It’s that time of year to begin reflecting on our classroom practices and what we can do to improve upon the next year. Re-tweak our classroom management style, read some professional development books on becoming a better writing teacher, or rethink how we are managing and differentiating centers. But what about reflecting on the items we put into our classrooms? I think as teachers we are naturally inclined to be hoarders in the classroom. After 10 years of teaching I do not know anyone that has not bought something new for their classroom each and every year. Myself included. But is all of that stuff useful? It’s time to start thinking about how to declutter your classroom.
Take a minute to think about the things that make up your classroom. Got a picture of all those things? Don’t forget about the stuff tucked way in the back of that cabinet you never go into. You know the one. Now read through these 6 reasons and decide if some of those things can go.
1. Having more stuff doesn’t make you a better teacher.
When I first started teaching there were not that many teacher websites and blogs to help out. Trust me I spent hours looking! Two of the best I stumbled upon were Beth Newingham and Jessica Meacham. They became my inspiration and mentors. Unfortunately, this also meant that I felt to be a teacher like them I needed everything they had in their classroom. With the explosion of Pinterest and teaching blogs out there (plus Teachers Pay Teachers) my iwantittoo teacheritis has been in full swing ever since.
Then I packed my life up in two suitcases and moved halfway around the world to teach in the Middle East. After that, my teacheritis diminished and I realized the importance of utilizing what you already owned. Sure it would be nice to have 20 different centers that all have multiple themes for the whole year, or 300 mini holiday erasers for any and all occasions, 15 different sizes and type of die or 10 board games for a go-to rainy day recess is cancelled moment. But will having all of these things make me a better teacher?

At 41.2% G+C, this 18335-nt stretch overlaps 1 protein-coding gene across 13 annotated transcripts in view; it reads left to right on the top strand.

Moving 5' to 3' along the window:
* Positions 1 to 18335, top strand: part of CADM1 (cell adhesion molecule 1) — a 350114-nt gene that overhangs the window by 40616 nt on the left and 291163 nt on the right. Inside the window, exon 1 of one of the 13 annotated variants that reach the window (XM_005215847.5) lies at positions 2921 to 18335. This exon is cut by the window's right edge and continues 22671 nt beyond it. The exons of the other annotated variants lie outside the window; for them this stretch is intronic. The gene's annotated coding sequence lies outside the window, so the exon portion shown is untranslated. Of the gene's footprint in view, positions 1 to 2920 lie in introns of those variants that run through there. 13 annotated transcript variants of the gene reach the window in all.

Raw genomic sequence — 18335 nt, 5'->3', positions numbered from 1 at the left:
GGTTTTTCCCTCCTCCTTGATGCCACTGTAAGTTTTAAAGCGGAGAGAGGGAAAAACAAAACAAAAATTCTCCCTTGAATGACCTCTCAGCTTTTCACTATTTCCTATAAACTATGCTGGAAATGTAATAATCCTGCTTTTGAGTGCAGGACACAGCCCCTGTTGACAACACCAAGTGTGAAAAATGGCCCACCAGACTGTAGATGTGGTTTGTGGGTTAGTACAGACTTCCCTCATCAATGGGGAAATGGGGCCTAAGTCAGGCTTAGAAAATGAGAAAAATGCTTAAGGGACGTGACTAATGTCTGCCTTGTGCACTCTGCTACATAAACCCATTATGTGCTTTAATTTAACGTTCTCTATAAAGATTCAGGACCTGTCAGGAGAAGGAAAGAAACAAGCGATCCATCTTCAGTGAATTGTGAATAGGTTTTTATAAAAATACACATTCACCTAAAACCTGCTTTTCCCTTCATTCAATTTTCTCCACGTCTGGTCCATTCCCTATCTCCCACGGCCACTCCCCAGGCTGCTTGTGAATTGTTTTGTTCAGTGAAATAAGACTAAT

After my move to the Arabian Desert I started to think more intentionally about my teaching and the items I kept in my classroom. To be honest, most things I was used to having back home were very hard to find or nonexistent so I began to make do without. My teaching didn’t diminish just because the items in my classroom became less. If anything, my teaching began to improve. I was focusing on the content in my lessons and not the things I needed to buy or the cutesy animal plates I just had to have for a jungle-themed sorting lesson. Students were still learning the outcomes and did not know that I was missing 5 shades of glitter for that art activity. My wallet was also thanking me. Plus the uncluttered look of the classroom meant things were easier to find.
2. Owning too many teacher things means not using most of it.
If you look in my home closet, I bet in a matter of seconds you could pull out 5 shirts I haven’t worn in over a year. My classroom used to be the same way. When I decided to leave my first district and move to another teaching job, I discovered things I had forgotten even existed that were buried way in the back of a cabinet I hardly ever used. (See, I had one of those places too!) Most of those things I ended up giving away for free to other teacher hoarders – er, colleagues at my school. Because I had forgotten I even had it, my students didn’t benefit from the cutesy perfect theme tie-in. But they survived. Your students will too. When you declutter your classroom, you will keep things you know you will be intentional about using.
Those animal plates I mentioned earlier? They collected dust and eventually were just thrown out. I’ve learned now to be more deliberate with what I purchase. As teachers I think we are inclined to be impulse shoppers because we can always repurpose something or reuse it for the classroom. But does it help our teaching? Am I going to use it right away? If it doesn’t have an immediate use within the next week or two, don’t buy it.
3. Most established teachers accumulated their stash over many years.